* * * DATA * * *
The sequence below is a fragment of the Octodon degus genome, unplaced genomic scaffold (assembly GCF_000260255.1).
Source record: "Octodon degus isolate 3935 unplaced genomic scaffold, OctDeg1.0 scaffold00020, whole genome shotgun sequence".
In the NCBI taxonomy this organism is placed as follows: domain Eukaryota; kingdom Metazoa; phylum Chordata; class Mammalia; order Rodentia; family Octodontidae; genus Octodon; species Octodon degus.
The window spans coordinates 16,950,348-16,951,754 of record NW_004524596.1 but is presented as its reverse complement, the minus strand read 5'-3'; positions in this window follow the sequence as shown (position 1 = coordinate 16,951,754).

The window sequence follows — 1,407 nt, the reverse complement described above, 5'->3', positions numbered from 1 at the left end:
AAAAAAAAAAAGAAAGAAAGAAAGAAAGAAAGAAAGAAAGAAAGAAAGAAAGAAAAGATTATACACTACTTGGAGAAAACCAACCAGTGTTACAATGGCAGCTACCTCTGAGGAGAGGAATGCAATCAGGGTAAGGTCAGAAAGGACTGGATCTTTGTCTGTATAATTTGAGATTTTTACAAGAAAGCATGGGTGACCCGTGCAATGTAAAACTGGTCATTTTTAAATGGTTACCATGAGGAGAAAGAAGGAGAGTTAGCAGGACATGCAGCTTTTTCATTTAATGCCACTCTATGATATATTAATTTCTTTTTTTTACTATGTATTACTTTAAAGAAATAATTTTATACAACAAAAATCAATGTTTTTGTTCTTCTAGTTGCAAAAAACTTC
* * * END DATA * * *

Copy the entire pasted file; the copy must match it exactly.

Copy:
The sequence below is a fragment of the Octodon degus genome, unplaced genomic scaffold (assembly GCF_000260255.1).
Source record: "Octodon degus isolate 3935 unplaced genomic scaffold, OctDeg1.0 scaffold00020, whole genome shotgun sequence".
In the NCBI taxonomy this organism is placed as follows: domain Eukaryota; kingdom Metazoa; phylum Chordata; class Mammalia; order Rodentia; family Octodontidae; genus Octodon; species Octodon degus.
The window spans coordinates 16,950,348-16,951,754 of record NW_004524596.1 but is presented as its reverse complement, the minus strand read 5'-3'; positions in this window follow the sequence as shown (position 1 = coordinate 16,951,754).

The window sequence follows — 1,407 nt, the reverse complement described above, 5'->3', positions numbered from 1 at the left end:
AAAAAAAAAAAGAAAGAAAGAAAGAAAGAAAGAAAGAAAGAAAGAAAGAAAGAAAAGATTATACACTACTTGGAGAAAACCAACCAGTGTTACAATGGCAGCTACCTCTGAGGAGAGGAATGCAATCAGGGTAAGGTCAGAAAGGACTGGATCTTTGTCTGTATAATTTGAGATTTTTACAAGAAAGCATGGGTGACCCGTGCAATGTAAAACTGGTCATTTTTAAATGGTTACCATGAGGAGAAAGAAGGAGAGTTAGCAGGACATGCAGCTTTTTCATTTAATGCCACTCTATGATATATTAATTTCTTTTTTTTACTATGTATTACTTTAAAGAAATAATTTTATACAACAAAAATCAATGTTTTTGTTCTTCTAGTTGCAAAAAACTTC